friday reading list

“Thursday, the House passed a farm bill that stripped out the food stamp program, breaking a pact that for decades has protected the nutrition needs of low-income Americans. It was the first time since 1973 that food stamps haven’t been part of a farm bill, and it reflected the contempt of the far right for anyone desperate enough to rely on the government for help to buy groceries.”

~ New York Times Editorial

Following the death of a Free Syrian Army commander at the hands of al-Qaeda militants, the FSA has declared war on al-Qaeda.

If pesky drought is getting between you and proper nutrition, Solid Water, a powdered water made in Mexico, may be your solution to hydration without so much water.

As fracking increasingly transforms the Earth’s crust into a jigsaw puzzle, heavily fracked areas now risk increased earthquakes.

House Republicans celebrate subsidizing more food that they can keep out of the hands of poor people.

Live long and suffer? Are we so focused on longevity that we have sacrificed quality of life?

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wednesday reading list

“I don’t own a cell phone or a pager. I just hang around everyone I know, all the time. If someone wants to get a hold of me, they just say ‘Mitch,’ and I say ‘what?’ and turn my head slightly.”

~ Mitch Hedberg

Before we let inept and myopic state politicians decide to do with the mountains of money BP must pay for the Gulf oil spill, let’s make some preparations to help prevent another catastrophe.

Got milk? You also might have some rat poison. How drinks we drink increasingly hold toxic chemicals.

In the world of Boston gangsters and their ongoing trials in court, James (Whitney) Bulger combats his old friend, John Martorano, about who’s a snitch and, as Maureen Dowd writes, how everyone is Judas.

Pascal Bruckner in the Chronicle Review likens environmental guilt trips to Marxian condemnation of capitalists and the Third-world’s of the West. Emily Eaken is left to comment on the ideas and the man who espouses them.

It’s a time for political comebacks and redemptions of the fallen self-righteous. Italy forgave Berlusconi (over and over). South Carolina forgave Mark Sanford. Here’s why Canada will quickly be forgiving its fraudulent, corrupt, crack-smoking mayors.

best of the sunday times

Front Page
Get to know Pakistan’s current political and economic situation through the state of its railroads.

International
Hong Kong’s bookstores thrive as Chinese nationals buy mountains of exposés and dirt on the Chinese political elite.

Sunday Review
Thomas Friedman on drought, climate change, and the Syrian Civil War.

Travel
A case for getting away from the city and deep into the heart of nowhere.

Book Review
Ellen Ullman reviews Evgeny Morozov’s tirade against technology and internet centrists who believe that the internet is the answer to an imperfect humanity.

tuesday reading list

“It is a miracle that curiosity survives formal education”

~ Albert Einstein

How do you make the already tense relations between Ecuador and Peru worse? How about when the Ecuadorian ambassador to Peru assaults a woman and her daughter in a supermarket in Lima.

Want to feel better about your excessive drinking this summer? Check out Grist’s Guide to Sustainable Ales.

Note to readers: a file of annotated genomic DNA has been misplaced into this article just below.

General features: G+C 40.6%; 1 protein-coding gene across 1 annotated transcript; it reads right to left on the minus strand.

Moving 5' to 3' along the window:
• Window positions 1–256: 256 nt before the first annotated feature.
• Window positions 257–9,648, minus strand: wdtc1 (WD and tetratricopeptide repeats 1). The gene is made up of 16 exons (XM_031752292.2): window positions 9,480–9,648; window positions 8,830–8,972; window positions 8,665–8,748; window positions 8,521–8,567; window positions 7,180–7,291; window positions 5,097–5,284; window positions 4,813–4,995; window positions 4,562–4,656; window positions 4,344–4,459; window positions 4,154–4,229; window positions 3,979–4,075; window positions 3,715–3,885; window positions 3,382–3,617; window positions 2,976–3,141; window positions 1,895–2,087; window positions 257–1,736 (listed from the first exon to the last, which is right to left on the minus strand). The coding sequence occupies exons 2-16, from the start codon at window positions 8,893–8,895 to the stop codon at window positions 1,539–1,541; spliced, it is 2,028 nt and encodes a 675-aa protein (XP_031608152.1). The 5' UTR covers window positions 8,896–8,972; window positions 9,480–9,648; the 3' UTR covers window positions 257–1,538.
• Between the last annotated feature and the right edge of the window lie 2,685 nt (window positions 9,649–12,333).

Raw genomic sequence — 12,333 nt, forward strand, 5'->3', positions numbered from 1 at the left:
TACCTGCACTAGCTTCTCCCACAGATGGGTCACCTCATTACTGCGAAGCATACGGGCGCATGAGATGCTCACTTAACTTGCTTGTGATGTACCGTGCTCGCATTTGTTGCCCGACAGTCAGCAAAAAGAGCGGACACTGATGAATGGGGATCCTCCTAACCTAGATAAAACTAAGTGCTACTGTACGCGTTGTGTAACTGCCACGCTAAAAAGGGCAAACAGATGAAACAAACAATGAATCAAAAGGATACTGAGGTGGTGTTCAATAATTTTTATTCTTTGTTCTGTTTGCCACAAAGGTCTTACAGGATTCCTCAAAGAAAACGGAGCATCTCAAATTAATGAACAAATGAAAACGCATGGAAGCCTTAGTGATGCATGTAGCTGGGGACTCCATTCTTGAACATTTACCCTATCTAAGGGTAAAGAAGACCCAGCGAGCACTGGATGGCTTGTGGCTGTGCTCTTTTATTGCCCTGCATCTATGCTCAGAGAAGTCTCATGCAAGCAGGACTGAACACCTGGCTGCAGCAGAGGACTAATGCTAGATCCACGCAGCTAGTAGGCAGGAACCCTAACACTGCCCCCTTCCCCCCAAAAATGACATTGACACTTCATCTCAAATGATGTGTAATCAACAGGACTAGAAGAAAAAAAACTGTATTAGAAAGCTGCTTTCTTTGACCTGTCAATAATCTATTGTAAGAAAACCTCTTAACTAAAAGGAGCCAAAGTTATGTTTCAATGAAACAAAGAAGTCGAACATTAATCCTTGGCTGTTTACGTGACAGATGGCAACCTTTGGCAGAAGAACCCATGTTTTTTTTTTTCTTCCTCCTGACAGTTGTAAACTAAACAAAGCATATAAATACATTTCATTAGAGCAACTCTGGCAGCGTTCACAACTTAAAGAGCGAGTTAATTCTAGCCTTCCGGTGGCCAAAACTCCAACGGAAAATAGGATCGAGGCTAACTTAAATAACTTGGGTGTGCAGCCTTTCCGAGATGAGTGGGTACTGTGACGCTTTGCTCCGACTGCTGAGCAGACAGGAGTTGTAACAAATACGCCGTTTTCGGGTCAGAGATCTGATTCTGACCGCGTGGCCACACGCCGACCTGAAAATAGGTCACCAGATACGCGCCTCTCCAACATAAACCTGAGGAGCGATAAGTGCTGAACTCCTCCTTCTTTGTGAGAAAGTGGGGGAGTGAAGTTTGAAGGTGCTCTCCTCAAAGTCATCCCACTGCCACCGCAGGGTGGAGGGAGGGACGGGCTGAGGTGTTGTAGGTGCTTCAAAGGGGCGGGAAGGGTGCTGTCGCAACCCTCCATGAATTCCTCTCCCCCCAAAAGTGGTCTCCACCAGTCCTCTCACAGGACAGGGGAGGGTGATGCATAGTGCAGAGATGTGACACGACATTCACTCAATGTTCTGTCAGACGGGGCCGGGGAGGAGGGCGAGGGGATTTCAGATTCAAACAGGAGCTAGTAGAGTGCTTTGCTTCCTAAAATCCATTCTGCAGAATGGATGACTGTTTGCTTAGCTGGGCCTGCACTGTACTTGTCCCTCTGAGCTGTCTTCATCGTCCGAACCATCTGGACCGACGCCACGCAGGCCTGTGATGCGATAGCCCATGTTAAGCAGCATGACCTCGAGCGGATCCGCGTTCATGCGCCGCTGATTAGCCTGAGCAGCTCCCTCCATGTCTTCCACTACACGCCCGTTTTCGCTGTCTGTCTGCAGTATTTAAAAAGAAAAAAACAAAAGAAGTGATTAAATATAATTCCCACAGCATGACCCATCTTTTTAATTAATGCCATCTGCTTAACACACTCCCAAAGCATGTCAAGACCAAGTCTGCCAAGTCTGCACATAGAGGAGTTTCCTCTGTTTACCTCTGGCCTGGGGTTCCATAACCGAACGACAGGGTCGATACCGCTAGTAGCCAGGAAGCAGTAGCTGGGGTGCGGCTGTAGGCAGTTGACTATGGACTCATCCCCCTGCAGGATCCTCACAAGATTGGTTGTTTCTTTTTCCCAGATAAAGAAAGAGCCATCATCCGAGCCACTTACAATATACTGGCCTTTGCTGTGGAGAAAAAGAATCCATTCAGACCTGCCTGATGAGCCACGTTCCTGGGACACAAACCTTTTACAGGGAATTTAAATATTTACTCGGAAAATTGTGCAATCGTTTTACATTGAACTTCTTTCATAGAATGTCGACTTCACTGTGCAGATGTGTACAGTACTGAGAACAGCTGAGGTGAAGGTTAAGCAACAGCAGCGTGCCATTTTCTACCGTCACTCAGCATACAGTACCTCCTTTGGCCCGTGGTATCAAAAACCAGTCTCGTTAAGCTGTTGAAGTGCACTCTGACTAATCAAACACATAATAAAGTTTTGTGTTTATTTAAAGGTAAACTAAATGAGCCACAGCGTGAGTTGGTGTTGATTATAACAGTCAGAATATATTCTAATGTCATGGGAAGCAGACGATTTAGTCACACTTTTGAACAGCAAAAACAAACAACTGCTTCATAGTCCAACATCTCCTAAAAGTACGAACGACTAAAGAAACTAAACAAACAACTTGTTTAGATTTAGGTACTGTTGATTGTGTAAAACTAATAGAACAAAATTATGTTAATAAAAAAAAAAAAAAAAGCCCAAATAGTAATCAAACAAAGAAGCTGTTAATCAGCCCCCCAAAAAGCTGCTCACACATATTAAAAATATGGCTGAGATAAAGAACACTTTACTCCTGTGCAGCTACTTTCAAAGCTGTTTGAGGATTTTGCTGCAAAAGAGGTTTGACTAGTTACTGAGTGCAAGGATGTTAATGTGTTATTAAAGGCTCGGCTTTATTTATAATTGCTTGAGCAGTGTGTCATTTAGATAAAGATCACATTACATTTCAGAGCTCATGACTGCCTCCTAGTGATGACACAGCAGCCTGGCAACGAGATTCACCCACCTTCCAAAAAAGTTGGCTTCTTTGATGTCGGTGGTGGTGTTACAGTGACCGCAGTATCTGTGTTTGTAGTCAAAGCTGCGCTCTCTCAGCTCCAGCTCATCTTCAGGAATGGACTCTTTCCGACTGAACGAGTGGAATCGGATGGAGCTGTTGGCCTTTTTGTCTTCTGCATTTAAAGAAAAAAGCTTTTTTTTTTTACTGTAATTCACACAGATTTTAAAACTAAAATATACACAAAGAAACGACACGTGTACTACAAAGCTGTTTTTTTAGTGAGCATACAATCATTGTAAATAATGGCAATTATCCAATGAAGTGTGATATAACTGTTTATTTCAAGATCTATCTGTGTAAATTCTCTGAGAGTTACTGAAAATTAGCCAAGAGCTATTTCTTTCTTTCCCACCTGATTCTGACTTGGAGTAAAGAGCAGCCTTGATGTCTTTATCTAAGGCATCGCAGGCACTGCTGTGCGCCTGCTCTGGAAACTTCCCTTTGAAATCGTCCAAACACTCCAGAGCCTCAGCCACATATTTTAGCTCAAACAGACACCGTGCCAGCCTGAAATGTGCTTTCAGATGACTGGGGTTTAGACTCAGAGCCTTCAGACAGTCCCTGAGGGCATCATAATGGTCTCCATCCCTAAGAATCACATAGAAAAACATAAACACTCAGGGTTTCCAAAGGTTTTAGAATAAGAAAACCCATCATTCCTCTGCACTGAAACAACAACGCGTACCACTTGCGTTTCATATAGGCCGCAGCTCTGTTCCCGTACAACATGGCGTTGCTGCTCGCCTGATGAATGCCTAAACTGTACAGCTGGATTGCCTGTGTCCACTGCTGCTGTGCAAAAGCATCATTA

Although Japanese and English seem to have no grammar, sound, or letters in common, linguists now believe that they were once the same language.

What’s in a name? Cash. Money. Quartz shows us how the shorter your first name, the longer the number on your paycheck.

With all of the hoopla about the Gatsby movie coming out, Kathryn Schulz of Vulture lets us know all of the reasons that she hates the book.

monday reading list

Did you forget it was Earth Day? Here’s some news from Earth.

David Herszenhorn of the Times attempts to further bring the life of Tamerlan Tsarnaev into perspective, recounting his troubled, but never militant, life as a youth without a country.

Two things that you probably never associated before: Rupert Murdoch and transcendental meditation. Murdoch joins Russell Simmons, hedge fund managers, and the CEO of Tupperware in the league of business leaders who take part in the practice.

Ana Campoy of the Wall Street Journal discusses Big Marijuana’s stunted growth. Take a walk in the shoes of everyone’s favorite tax-paying semi-criminals.

Mother Jones has published a chart showing that generational views on gay marriage and willingness to try sushi correlate almost perfectly. While correlation does not imply causation, it does not deny it either.

In honor of Earth Day, The Christian Science Monitor has provided us earthlings a report card for how we’re faring on combatting Global Climate change.

thursday reading list.

2 guys reading paper at bar

Made from the finest the internet has to offer.

Chris Wallace of the Paris Review on Christopher Wallace’s (aka Biggie) construction and maintenance of his character. Wallace the writer then interweaves his own story with that of Biggie’s Wallace and hip hop in general to create a chronicle of self-mythology and identity crisis.

Chris Heath of GQ gets a fairly rare glimpse inside the life (and house!) of Robert Downey Jr. The interview covers everything from flopped movies to bestiality to his even brighter future ahead.

Jill Lepore at the New Yorker discusses the troubling gun violence that plagues our nation at present and our inability to stop the bleeding.

SB Nation releases some obscenely early rankings for next year’s NCAA Basketball season. Kentucky should be spooked after this year at being ranked #1 for 2013-14. 

Ryan Koronowski of Climate Progress discusses the State Department’s Draft Supplemental Environmental Impact Statement, its woeful neglect of Keystone XL’s climate impact, and John Kerry’s odd refusal to be involved in the conversation.